Soon after we began the four-hour drive back to Cape Town. The plant is said to have a feel-good almost aphrodisiac quality, and I have to say we felt good. But more significantly, we didn't think about food. Our brains really were telling us that we were full. It was a magnificent deception. Dinner time came and went. We reached our hotel at about midnight and went to bed without thinking of food. Neither of us wanted nor did we eat breakfast. I had a very light lunch but consumed it without appetite and very little pleasure. Partial then full appetite returned slowly after 24 hours. It was no scientific test but that plant worked on me.
    The San bushmen all tell me the plant has a distinct aphrodisiac effect too. I didn't experience that, but I did have a feeling of well-being that was most unusual.
    Valboie says the plant is a wonder-plant, giving energy to scour the desert by day and a new strength to make love all night. It allegedly cures hangovers and settles an upset stomach too.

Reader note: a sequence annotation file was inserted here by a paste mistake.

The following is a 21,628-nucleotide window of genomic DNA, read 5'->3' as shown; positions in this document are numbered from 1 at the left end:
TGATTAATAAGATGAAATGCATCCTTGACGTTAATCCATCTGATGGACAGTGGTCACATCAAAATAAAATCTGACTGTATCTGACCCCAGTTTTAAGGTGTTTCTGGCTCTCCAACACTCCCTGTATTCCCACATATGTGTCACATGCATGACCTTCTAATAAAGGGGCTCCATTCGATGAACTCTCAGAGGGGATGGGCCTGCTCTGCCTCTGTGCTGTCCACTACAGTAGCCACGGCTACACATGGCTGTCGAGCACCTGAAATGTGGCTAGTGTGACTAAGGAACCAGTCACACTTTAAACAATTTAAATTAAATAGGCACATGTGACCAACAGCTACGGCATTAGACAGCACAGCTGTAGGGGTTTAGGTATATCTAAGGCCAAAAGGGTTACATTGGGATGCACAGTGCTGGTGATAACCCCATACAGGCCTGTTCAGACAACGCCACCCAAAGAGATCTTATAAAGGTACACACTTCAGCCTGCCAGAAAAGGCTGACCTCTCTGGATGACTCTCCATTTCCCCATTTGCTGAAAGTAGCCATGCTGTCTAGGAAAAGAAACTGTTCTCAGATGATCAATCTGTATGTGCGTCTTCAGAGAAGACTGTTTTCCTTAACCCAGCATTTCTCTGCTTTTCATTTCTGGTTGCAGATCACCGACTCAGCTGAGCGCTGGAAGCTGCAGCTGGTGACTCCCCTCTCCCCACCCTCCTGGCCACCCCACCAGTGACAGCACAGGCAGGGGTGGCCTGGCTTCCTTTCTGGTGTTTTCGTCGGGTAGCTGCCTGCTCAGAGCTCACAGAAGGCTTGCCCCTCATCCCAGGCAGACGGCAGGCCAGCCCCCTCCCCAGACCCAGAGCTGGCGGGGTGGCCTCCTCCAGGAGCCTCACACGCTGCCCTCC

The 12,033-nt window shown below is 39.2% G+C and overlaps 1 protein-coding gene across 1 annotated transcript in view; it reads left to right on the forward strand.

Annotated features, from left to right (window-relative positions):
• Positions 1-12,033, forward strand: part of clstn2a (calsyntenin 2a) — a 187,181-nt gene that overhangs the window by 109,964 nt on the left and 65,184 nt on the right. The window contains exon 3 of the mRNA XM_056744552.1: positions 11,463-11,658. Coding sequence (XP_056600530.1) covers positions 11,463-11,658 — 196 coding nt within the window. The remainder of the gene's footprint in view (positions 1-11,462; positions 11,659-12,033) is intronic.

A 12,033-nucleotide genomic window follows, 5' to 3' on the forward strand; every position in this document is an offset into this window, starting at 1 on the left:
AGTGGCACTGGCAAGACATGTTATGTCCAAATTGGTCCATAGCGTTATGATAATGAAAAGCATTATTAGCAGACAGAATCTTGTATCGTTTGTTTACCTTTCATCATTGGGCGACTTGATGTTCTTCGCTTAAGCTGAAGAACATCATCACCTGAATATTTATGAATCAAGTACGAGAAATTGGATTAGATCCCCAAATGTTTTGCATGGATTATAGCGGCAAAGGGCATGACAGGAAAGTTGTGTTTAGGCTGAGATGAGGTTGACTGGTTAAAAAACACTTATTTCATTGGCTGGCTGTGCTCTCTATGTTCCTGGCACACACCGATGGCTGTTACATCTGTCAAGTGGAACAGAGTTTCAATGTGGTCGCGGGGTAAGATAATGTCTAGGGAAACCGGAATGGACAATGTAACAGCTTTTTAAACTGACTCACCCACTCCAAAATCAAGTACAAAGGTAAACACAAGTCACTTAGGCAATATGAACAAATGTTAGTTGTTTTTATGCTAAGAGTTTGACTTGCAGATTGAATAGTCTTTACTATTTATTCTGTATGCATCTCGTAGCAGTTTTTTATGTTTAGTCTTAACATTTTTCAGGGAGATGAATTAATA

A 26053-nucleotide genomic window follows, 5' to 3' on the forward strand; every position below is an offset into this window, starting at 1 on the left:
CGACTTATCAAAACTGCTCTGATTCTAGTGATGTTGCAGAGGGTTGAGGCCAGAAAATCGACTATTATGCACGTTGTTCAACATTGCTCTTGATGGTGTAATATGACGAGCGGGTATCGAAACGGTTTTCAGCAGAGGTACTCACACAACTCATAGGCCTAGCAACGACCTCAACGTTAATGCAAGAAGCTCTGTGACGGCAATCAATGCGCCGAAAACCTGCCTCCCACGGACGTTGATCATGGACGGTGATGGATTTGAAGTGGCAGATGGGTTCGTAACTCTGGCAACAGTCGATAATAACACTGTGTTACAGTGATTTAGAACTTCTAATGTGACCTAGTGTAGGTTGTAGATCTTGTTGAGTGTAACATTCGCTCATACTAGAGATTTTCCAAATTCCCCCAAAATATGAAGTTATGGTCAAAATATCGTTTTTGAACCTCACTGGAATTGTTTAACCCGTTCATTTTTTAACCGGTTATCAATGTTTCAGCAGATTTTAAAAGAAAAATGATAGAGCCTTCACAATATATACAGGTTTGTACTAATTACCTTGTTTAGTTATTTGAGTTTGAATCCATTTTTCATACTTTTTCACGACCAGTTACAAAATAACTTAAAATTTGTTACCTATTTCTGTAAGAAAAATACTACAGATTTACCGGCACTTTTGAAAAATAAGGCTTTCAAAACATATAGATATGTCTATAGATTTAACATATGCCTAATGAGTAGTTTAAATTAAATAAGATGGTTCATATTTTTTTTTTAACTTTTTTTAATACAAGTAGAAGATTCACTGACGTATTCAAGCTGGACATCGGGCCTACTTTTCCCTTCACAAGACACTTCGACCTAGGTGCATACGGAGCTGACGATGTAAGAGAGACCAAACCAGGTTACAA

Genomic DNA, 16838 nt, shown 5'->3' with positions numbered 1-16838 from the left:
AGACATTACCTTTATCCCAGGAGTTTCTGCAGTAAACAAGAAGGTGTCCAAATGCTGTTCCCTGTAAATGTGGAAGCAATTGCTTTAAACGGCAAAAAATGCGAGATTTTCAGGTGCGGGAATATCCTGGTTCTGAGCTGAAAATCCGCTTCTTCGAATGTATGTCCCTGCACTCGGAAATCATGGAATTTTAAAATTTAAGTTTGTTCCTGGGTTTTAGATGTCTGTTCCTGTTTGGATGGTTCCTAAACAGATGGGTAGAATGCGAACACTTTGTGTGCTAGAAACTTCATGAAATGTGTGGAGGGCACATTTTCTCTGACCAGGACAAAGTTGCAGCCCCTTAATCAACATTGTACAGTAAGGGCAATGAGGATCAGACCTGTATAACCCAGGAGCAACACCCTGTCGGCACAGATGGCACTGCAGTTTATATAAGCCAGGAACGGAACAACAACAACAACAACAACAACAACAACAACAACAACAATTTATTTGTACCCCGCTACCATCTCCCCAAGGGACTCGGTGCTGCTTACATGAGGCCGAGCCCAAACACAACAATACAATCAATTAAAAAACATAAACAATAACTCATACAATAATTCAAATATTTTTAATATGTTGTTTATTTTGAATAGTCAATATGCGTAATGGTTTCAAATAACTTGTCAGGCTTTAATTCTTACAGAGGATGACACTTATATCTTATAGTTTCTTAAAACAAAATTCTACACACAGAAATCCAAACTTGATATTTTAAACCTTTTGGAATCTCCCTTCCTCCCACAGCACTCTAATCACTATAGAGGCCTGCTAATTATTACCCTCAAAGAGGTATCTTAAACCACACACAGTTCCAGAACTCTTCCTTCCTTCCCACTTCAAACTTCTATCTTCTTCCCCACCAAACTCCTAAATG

Chennells, the San's lawyer, gave some Hoodia to a fat dog and it immediately stopped eating. He tried it himself and he lost his appetite. Did it have an aphrodisiac effect on him? "Let's just say I was in the desert, alone, and I felt very strong," he smiled.
    If there are side effects - and the clinical trials have still got three to four years to run, they have yet to emerge. Chennells is ecstatic: "The San will finally throw off thousands of years of oppression, poverty, social isolation and discrimination. We will create trust funds with their Hoodia royalties and the children will join South Africa's middle classes in our lifetime." The royalties will allow the San (who were once hunted like animals by the whites) to buy their own land, and to join the 21st century. The irony is that a primitive and impoverished Third World tribe will be passing its historic knowledge of the miracle molecule to a developed world groaning under the weight of its insatiable appetites.
    Says Chennells: "I envisage Hoodia cafes in London and New York, salads will be served and the Hoodia cut like cucumber onto the salad. It will need flavouring to counter its unpleasant taste, but if it has no side effects and no cumulative side effects - and it hasn't for the San as far as we know, then the fat world will have found the silver bullet it's been looking for."